Leh Jammu and Kashmir, northern India. Historically, it was the capital of the Himalayan kingdom of Ladakh. The town is still dominated by the now ruined Leh Palace, former home of the royal family of Ladakh, which resembles a mini-Potala Palace.is the capital of the Leh District in the state of
Leh is at an altitude of 3,500 meters (11,483ft). Average annual rainfall is 90 mm. The temperature can range from −28 °C in winter to 33 °C in summer. Principal roads include the 434 km Srinagar-Leh highway which connects Leh with Srinagar and the 473 km Leh-Manali Highway which connects Manali with Leh. Both roads are open only on a seasonal basis.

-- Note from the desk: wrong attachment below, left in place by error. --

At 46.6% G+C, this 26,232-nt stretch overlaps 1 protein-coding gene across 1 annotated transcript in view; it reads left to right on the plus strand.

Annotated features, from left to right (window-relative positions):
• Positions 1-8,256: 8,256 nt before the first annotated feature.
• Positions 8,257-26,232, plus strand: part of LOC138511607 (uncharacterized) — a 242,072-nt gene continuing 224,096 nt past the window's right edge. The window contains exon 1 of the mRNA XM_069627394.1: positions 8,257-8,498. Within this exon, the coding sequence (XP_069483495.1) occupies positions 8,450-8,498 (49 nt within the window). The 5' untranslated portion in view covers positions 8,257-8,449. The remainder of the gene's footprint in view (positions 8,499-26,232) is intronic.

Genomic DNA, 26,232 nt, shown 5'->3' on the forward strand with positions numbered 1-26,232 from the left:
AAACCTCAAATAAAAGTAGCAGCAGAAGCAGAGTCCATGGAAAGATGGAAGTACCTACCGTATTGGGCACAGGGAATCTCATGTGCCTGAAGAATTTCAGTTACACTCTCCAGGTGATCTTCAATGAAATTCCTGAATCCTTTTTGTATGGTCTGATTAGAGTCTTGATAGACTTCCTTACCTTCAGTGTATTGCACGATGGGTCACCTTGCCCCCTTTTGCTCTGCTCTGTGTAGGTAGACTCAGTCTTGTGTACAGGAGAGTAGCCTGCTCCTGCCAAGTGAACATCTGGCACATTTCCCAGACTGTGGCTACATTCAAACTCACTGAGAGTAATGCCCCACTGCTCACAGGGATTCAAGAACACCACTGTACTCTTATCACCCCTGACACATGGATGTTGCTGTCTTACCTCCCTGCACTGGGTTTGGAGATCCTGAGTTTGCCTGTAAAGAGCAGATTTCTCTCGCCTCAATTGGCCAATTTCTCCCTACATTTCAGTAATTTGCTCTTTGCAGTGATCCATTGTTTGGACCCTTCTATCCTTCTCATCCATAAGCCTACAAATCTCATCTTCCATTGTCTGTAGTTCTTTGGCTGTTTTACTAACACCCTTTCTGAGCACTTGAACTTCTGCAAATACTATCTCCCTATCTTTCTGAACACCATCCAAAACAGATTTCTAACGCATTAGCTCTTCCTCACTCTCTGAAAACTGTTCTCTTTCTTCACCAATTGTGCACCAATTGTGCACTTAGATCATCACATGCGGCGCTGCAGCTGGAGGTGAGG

Guru Nanak, the founder of the Sikh religion visited Leh during one of his missionary journeys to the North. While traveling back from Mansrovar (Kailash Parbat), Guru Nanak passed through Leh, capital of Ladakh and an important trading center, en route to Central Asia as well as Kashmir and other parts of India. The caravans to Lahsa, central Asia and India passed through this town. About 20 km from Leh on the Leh-Srinagar highway, a Gurudwara called Gurdwara Pathar Sahib, to commemorate the Guru's visit to the place. This sacred Gurudwara was established in the year 1964 A.D. The local residents venerate this place as Lama Guru's place and for them a boulder, which they connect to Guru Nanak's visit, is still held sacred to the memory of Guruji's visit. Dry and arid with little vegitation the area calls to mind the landscape of the moon. It was in Leh that guru Nanak is said to have thrown away a neem twig from the Neem or Datun tree, long used in India to clean ones teeth, which took root and was the first tree to grow in the region. Today that same tree is an attraction in Leh.
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